12. Hustle, Hustle, Hustle!
Solo practice offers many rewards. Independence. Full control of your time and schedule. Freedom to take the cases you want. It also can be quite lucrative. But, it is not for the faint of heart. You are on your own. If you don’t have work, you make no money. If you don’t get your bills out, cash flow dies. You don’t have partners making money to smooth over slow periods or to send you work when nothing is coming in. Bad case selection and poor business decisions can be disastrous. You must continually compete for business in a tough marketplace and regularly do battle with well-heeled, well-staffed, adversaries. And no matter how much you crunch the numbers, estimate billed hours, do the “hourly rate x hours you have to work” calculation (“wow, I only have to work X hours a day to make a X dollars”), and plan for expected compensation, it almost always turns out different from what you expect or plan for. And, to be succesful at it, and not just get by, you simply have to hustle, hustle, hustle, all the time, every day, year in, year out. But, for me, it’s the best way to practice. Why? Because its my gig – my practice to run, my decisions to make, my adversities to face and problems to solve, my cases to try, my clients to serve, and my money to make. And I like that.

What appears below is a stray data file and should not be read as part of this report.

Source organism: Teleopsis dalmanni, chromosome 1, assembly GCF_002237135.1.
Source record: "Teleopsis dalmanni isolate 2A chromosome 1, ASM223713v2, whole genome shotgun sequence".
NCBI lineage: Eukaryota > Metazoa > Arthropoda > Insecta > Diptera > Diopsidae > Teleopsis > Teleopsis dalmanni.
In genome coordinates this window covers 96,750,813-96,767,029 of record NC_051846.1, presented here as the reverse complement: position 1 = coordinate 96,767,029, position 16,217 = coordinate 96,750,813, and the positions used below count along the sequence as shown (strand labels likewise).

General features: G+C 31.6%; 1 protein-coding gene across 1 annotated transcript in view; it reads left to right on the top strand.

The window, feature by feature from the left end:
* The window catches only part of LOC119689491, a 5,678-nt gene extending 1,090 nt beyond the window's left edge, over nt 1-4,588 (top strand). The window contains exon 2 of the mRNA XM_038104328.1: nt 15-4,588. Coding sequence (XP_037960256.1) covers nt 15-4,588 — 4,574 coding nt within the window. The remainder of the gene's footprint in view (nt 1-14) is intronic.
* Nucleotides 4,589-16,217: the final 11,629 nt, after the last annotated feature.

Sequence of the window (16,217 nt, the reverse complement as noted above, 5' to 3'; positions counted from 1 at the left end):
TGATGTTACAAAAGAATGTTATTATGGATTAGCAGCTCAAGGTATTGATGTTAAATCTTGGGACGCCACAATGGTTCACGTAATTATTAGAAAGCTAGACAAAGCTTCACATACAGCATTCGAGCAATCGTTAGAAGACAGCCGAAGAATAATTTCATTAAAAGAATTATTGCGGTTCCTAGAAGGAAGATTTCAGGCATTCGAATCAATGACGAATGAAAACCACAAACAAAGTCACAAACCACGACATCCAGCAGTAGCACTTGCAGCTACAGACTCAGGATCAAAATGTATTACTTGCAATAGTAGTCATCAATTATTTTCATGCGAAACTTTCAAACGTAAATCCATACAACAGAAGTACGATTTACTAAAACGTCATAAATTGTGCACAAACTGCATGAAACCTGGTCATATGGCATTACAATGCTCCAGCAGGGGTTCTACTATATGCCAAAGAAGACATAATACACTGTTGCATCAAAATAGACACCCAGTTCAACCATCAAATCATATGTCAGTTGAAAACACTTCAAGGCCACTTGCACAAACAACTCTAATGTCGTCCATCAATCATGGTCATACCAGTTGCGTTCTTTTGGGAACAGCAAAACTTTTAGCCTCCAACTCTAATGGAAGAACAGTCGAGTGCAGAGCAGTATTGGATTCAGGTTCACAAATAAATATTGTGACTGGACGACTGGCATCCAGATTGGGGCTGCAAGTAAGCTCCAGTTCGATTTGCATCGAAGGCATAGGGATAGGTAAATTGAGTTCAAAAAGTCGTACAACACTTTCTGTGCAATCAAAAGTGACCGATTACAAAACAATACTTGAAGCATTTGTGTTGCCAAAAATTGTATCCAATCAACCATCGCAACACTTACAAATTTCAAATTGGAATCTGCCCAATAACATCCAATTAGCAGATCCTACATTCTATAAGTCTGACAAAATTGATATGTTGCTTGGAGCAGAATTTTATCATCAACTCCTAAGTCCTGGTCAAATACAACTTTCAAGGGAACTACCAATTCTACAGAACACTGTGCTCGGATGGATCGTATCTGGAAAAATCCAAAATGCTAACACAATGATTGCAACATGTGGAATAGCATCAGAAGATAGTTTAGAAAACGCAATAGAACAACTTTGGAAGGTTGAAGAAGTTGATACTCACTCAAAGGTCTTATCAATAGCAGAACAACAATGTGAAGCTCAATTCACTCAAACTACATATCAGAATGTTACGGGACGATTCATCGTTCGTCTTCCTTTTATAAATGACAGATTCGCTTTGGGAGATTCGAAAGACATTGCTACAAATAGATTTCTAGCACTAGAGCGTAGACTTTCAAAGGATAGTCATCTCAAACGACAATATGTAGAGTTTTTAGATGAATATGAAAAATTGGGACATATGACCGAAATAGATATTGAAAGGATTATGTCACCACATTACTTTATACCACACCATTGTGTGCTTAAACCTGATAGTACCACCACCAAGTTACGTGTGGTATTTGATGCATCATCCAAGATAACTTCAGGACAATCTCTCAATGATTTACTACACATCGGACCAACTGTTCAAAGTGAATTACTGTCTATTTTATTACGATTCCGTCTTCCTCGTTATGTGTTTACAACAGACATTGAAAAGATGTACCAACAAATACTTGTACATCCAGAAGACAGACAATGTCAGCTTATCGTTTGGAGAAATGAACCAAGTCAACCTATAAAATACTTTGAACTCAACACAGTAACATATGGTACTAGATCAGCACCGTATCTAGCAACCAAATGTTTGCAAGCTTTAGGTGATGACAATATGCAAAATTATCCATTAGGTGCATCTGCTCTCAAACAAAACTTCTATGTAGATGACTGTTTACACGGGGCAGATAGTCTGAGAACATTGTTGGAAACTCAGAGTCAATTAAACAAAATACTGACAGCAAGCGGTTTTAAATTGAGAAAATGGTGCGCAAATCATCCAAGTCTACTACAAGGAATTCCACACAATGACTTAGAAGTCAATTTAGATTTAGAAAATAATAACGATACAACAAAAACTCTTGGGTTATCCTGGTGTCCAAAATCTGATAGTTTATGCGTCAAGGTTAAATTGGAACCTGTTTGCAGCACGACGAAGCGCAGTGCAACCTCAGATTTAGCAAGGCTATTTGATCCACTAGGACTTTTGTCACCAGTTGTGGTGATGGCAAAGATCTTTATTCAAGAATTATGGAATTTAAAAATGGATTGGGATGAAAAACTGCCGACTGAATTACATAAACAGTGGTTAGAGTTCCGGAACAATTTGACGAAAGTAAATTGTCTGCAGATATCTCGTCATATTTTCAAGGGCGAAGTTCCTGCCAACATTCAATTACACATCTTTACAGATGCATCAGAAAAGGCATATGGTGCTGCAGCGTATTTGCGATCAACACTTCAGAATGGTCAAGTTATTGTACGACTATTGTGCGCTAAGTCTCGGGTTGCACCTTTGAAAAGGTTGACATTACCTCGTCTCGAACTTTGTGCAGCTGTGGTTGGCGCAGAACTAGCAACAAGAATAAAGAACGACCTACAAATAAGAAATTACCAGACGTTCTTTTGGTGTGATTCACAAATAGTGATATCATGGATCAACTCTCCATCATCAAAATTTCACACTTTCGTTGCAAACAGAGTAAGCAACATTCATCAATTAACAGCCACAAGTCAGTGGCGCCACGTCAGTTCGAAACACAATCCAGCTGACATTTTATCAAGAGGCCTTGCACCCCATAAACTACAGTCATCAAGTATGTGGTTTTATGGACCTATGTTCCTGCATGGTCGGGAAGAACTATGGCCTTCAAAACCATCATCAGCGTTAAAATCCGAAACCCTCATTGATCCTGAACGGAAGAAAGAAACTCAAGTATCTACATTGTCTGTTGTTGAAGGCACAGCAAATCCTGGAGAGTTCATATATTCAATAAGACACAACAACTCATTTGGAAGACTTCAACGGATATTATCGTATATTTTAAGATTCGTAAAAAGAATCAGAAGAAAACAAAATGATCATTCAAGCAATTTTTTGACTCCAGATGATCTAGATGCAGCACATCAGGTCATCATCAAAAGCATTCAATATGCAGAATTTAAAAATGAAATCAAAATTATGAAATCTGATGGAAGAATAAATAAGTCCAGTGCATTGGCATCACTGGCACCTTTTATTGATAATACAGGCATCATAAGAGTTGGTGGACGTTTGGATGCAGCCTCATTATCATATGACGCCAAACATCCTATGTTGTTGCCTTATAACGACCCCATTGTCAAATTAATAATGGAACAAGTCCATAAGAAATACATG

With some minor differences, this article originally appeared in the November/December 2018 issue of San Diego Lawyer magazine. It is reprinted with the permission of the San Diego County Bar Association.
This interesting new ABA Tech Report – https://bit.ly/2EjtpAX – states that only 1/3 of solos and 1/2 of small firms budget any money for tech. The budget percentages for larger firms are much higher. These findings are a bit staggering given that solos/smalls most need the tech to effectively compete with big firms and that cost-effective, useable, efficient, small firm tech is readily available and getting cheaper all the time.